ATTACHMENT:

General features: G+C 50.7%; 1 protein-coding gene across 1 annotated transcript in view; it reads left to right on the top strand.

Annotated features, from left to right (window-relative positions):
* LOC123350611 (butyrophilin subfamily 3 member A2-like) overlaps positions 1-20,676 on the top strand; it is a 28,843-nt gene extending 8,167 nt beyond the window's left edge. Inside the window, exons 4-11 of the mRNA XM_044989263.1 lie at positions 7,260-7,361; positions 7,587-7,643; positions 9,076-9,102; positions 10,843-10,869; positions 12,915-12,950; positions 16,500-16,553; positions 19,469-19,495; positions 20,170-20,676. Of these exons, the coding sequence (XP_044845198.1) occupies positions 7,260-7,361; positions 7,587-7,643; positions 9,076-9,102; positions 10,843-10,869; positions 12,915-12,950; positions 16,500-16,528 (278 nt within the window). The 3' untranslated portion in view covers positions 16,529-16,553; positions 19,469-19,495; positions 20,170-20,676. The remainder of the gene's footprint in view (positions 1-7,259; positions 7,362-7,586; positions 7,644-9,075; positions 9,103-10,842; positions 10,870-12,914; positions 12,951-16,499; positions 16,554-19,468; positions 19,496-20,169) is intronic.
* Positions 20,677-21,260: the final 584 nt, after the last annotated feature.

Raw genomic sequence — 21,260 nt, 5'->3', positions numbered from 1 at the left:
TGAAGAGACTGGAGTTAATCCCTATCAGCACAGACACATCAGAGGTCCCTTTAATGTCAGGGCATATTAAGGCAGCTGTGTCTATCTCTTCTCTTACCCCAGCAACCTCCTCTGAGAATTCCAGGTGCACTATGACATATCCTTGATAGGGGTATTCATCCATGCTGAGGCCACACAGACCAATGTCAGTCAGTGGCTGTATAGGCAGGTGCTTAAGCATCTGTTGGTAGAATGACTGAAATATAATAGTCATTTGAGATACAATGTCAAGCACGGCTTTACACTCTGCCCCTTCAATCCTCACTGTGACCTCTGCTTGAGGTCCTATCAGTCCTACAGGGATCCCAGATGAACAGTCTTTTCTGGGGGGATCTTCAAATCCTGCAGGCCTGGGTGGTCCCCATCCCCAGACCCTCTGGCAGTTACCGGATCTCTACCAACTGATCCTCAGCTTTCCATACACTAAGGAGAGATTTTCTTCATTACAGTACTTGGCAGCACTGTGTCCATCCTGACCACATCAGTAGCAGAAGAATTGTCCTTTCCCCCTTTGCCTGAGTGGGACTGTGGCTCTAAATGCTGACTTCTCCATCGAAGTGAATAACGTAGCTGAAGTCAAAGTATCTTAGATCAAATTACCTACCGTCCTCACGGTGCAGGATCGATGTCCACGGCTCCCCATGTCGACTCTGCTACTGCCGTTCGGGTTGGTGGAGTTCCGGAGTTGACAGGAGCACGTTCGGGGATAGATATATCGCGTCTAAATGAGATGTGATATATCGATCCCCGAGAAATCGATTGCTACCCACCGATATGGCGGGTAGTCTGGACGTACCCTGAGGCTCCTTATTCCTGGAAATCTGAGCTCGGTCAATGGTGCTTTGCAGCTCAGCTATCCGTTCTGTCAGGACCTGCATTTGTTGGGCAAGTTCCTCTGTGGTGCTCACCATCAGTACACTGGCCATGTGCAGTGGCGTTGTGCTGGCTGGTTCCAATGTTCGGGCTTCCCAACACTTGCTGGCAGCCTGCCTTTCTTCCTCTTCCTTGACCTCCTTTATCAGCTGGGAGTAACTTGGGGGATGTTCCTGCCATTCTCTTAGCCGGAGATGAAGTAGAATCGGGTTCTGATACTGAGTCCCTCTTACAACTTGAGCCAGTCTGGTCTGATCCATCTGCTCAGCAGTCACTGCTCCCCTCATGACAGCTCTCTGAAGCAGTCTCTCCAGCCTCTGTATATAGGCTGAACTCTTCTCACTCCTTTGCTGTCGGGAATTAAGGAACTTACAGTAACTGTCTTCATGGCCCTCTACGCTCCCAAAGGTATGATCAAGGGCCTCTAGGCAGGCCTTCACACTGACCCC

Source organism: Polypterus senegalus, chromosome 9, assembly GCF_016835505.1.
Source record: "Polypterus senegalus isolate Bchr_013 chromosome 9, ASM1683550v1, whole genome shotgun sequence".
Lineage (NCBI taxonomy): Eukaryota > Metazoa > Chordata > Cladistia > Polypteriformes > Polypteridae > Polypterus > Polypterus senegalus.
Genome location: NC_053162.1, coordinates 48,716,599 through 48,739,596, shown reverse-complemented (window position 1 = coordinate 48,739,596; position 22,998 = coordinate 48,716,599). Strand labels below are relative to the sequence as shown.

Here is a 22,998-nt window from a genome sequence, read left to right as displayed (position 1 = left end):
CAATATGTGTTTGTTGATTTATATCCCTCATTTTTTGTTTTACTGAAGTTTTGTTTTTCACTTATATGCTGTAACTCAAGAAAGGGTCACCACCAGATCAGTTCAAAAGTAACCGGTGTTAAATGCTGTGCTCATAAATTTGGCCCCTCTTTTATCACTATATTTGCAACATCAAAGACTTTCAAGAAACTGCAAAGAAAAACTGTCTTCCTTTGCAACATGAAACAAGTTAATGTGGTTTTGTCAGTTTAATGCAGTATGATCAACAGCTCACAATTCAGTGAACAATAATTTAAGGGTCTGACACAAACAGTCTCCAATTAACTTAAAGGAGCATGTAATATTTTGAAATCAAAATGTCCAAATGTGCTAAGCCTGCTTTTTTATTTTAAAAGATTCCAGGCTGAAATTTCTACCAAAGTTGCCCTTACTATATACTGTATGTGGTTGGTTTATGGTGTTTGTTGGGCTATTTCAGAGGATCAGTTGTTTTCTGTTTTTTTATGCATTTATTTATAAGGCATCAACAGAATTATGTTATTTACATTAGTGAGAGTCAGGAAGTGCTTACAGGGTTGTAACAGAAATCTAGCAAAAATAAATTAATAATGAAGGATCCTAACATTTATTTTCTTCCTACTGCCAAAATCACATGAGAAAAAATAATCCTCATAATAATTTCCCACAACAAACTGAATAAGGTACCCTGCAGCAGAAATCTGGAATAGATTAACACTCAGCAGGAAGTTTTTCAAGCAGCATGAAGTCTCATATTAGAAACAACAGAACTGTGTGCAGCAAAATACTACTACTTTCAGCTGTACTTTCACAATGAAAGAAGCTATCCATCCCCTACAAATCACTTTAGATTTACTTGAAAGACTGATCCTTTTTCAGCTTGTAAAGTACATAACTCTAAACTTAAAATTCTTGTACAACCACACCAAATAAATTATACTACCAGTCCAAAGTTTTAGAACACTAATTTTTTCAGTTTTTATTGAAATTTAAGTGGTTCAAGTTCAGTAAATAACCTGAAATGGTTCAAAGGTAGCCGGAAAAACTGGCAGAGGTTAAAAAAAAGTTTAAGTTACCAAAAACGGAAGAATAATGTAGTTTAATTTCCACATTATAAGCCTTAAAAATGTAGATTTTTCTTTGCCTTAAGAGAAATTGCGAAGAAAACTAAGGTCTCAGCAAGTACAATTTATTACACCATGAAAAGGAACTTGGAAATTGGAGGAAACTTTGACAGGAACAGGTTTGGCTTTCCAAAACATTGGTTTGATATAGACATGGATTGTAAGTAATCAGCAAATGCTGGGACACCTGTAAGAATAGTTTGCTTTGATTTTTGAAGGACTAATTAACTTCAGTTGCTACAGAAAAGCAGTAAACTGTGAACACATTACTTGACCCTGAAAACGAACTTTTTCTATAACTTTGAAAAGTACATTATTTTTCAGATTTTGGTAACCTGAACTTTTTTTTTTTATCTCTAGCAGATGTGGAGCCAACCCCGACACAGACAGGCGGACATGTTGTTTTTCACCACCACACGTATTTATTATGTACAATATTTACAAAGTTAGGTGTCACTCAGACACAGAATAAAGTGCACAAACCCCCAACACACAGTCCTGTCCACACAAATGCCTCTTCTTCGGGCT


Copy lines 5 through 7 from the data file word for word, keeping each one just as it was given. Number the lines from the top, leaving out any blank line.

Raw genomic sequence — 21,260 nt, 5'->3', positions numbered from 1 at the left:
TGAAGAGACTGGAGTTAATCCCTATCAGCACAGACACATCAGAGGTCCCTTTAATGTCAGGGCATATTAAGGCAGCTGTGTCTATCTCTTCTCTTACCCCAGCAACCTCCTCTGAGAATTCCAGGTGCACTATGACATATCCTTGATAGGGGTATTCATCCATGCTGAGGCCACACAGACCAATGTCAGTCAGTGGCTGTATAGGCAGGTGCTTAAGCATCTGTTGGTAGAATGACTGAAATATAATAGTCATTTGAGATACAATGTCAAGCACGGCTTTACACTCTGCCCCTTCAATCCTCACTGTGACCTCTGCTTGAGGTCCTATCAGTCCTACAGGGATCCCAGATGAACAGTCTTTTCTGGGGGGATCTTCAAATCCTGCAGGCCTGGGTGGTCCCCATCCCCAGACCCTCTGGCAGTTACCGGATCTCTACCAACTGATCCTCAGCTTTCCATACACTAAGGAGAGATTTTCTTCATTACAGTACTTGGCAGCACTGTGTCCATCCTGACCACATCAGTAGCAGAAGAATTGTCCTTTCCCCCTTTGCCTGAGTGGGACTGTGGCTCTAAATGCTGACTTCTCCATCGAAGTGAATAACGTAGCTGAAGTCAAAGTATCTTAGATCAAATTACCTACCGTCCTCACGGTGCAGGATCGATGTCCACGGCTCCCCATGTCGACTCTGCTACTGCCGTTCGGGTTGGTGGAGTTCCGGAGTTGACAGGAGCACGTTCGGGGATAGATATATCGCGTCTAAATGAGATGTGATATATCGATCCCCGAGAAATCGATTGCTACCCACCGATATGGCGGGTAGTCTGGACGTACCCTGAGGCTCCTTATTCCTGGAAATCTGAGCTCGGTCAATGGTGCTTTGCAGCTCAGCTATCCGTTCTGTCAGGACCTGCATTTGTTGGGCAAGTTCCTCTGTGGTGCTCACCATCAGTACACTGGCCATGTGCAGTGGCGTTGTGCTGGCTGGTTCCAATGTTCGGGCTTCCCAACACTTGCTGGCAGCCTGCCTTTCTTCCTCTTCCTTGACCTCCTTTATCAGCTGGGAGTAACTTGGGGGATGTTCCTGCCATTCTCTTAGCCGGAGATGAAGTAGAATCGGGTTCTGATACTGAGTCCCTCTTACAACTTGAGCCAGTCTGGTCTGATCCATCTGCTCAGCAGTCACTGCTCCCCTCATGACAGCTCTCTGAAGCAGTCTCTCCAGCCTCTGTATATAGGCTGAACTCTTCTCACTCCTTTGCTGTCGGGAATTAAGGAACTTACAGTAACTGTCTTCATGGCCCTCTACGCTCCCAAAGGTATGATCAAGGGCCTCTAGGCAGGCCTTCACACTGACCCC

Source organism: Polypterus senegalus, chromosome 9, assembly GCF_016835505.1.